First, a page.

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How do I provide original publication information?

The MLA Handbook gives examples of how original publication information can be provided as an optional element in a works-cited-list entry (53). But MLA style generally avoids annotating works-cited-list entries: if information is important for the reader to know, it belongs in your discussion or in a note.
For example, let’s say that you quote from the following version of Isaac Asimov’s I, Robot, a novel that was originally published as a series of short stories:

Asimov, Isaac. I, Robot. 1950.

In an endnote, you might explain the original publication context for the novel, . . .

Published 21 March 2018

If an untitled poem is known by its first line, how do I style that line in my works-cited-list entry?

The MLA Handbook explains that when you refer to an untitled poem known by its first line, you should style the line the way it is shown in the source (68). This guideline applies both to the text and the works-cited list:

Dickinson’s poem “I heard a Fly buzz—when I died—” contrasts the everyday and the momentous.
Work Cited
Dickinson, Emily. “I heard a Fly buzz—when I died—.” Poetry Foundation, 2017,

Published 19 January 2018

How do I cite a syllabus?

To cite a syllabus, follow the MLA format template. Start by providing the name of the instructor as the author and then a description of the syllabus in place of a title. Next list the name of the department and institution sponsoring the course, followed by the date:

Mueller, Alex. Syllabus for Social Networking in the Scriptorium. Department of English, U of Massachusetts, Boston, Spring 2014.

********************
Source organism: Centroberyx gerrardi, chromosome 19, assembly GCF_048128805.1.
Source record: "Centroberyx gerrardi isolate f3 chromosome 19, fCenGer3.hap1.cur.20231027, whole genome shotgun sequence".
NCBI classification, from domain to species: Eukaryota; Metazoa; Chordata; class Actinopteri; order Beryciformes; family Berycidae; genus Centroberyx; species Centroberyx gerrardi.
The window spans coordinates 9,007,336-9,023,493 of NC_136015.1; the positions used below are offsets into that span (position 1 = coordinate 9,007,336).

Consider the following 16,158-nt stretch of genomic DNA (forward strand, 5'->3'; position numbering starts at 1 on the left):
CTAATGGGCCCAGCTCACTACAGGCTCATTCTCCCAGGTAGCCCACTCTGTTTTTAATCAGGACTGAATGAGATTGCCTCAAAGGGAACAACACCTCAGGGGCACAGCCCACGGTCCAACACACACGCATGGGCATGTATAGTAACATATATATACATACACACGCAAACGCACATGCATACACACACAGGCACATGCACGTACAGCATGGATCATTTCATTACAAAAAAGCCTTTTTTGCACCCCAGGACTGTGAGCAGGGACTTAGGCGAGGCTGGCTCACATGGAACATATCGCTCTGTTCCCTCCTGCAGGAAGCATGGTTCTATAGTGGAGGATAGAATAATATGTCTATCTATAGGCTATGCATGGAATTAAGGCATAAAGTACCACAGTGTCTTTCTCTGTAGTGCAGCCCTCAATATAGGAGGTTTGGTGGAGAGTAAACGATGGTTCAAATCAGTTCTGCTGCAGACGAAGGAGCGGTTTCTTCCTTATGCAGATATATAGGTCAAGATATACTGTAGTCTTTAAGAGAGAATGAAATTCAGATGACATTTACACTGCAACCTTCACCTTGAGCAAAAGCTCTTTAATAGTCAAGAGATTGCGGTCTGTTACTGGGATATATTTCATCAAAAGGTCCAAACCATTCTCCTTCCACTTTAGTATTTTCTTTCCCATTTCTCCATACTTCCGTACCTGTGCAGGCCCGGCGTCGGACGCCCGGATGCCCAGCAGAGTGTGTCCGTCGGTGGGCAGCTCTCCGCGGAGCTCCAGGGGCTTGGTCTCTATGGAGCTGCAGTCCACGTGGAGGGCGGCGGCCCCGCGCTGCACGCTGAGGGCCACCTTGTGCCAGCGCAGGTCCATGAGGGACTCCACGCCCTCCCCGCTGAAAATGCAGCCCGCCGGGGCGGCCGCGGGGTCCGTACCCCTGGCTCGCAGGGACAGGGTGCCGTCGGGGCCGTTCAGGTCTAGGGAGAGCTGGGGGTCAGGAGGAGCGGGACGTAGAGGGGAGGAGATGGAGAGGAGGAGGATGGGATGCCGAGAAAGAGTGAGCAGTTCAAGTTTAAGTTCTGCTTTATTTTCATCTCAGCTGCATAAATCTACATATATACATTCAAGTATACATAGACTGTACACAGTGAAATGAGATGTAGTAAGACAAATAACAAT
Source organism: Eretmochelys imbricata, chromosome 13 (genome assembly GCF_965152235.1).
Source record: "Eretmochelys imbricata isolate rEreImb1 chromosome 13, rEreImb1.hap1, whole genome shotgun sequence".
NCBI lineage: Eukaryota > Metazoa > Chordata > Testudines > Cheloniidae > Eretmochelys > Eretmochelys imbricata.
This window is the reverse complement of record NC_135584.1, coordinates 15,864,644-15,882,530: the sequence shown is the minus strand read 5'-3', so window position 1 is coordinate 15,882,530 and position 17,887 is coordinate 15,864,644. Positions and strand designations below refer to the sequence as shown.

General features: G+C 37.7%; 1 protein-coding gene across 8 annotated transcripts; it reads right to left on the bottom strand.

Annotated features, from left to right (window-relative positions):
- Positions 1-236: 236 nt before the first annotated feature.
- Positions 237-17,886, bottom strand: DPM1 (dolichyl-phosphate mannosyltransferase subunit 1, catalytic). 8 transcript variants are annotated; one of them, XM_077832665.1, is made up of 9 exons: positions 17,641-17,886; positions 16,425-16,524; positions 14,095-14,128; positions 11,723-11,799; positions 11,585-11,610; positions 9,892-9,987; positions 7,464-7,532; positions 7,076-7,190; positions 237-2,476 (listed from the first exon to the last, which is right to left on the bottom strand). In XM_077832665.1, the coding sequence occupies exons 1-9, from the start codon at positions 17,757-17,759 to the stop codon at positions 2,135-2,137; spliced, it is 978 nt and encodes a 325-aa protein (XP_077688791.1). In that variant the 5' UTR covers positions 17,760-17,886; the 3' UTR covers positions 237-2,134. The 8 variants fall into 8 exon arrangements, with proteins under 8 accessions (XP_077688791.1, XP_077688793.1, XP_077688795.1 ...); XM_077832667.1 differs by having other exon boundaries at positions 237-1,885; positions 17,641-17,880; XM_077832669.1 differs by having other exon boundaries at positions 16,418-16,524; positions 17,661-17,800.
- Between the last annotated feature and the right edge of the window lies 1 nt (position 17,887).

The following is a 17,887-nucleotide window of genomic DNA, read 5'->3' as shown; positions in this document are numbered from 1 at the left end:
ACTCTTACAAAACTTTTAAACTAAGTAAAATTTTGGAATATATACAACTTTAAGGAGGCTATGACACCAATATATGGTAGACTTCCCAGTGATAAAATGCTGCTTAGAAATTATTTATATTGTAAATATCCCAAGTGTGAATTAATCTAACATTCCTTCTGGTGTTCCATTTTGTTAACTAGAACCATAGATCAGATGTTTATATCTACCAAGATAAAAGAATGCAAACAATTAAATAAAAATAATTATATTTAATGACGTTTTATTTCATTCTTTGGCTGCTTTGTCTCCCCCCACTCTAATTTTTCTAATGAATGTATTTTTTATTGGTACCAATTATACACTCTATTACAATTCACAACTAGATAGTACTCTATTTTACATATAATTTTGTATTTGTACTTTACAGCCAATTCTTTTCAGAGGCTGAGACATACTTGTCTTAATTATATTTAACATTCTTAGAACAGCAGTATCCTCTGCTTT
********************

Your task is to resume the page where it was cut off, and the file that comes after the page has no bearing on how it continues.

If the syllabus you’re citing is published on a Web site, as in the example below, published on the CORE repository, include any relevant publication details in container 2—here, the title of the platform and the DOI:

Mapes, . . .

Published 29 November 2018

When is Press spelled out in a publisher’s name in the new MLA style?

If the name of an academic press contains the words University Press, use the abbreviation UP in the publisher’s name, as indicated in the MLA Handbook (97):

Oxford UP (not Oxford University Press)
State U of New York P (not State University of New York Press or SUNY Press)
PU de Grenoble (not Presses Universitaires de Grenoble)

But for other academic presses and for nonacademic presses that have Press in their names, spell out Press:

Academic Press
Belknap Press
MIT Press
New Press

  . . .

Published 16 February 2018

When an organization is the author and the publisher of a work, the handbook advises writers to begin the works-cited-list entry with the title of the source. Is it OK to use the organization’s name in a signal phrase or in the in-text citation even though the name does not begin the works-cited-list entry?

No. The text should always key to the list of works cited. You can provide the key in the parenthetical citation or in your text. Below are two acceptable ways to cite the MLA Handbook:
According to the Modern Language Association of America, documentation should be useful to readers (MLA Handbook 4).
According to the MLA Handbook, documentation should be useful to readers (4).
The following two examples are insufficient, because MLA Handbook, the title of the work that begins the works-cited-list entry, is not mentioned:
Documentation should be useful to readers (Modern Language Association 4).

Published 16 August 2016

Does the MLA still recommend the use of hanging indention? I don’t always see hanging indentions on The MLA Style Center..

Hanging indention is still the preferred way to distinguish entries in the list of works cited. In its formatting guidelines and in section 2.7 of the MLA Handbook, the MLA recommends that writers indent the second and subsequent lines of each entry so that readers can spot where the entry begins. However, since it is difficult to render hanging indention on the Web, leaving extra space between entries will serve the same purpose.

Published 1 June 2016

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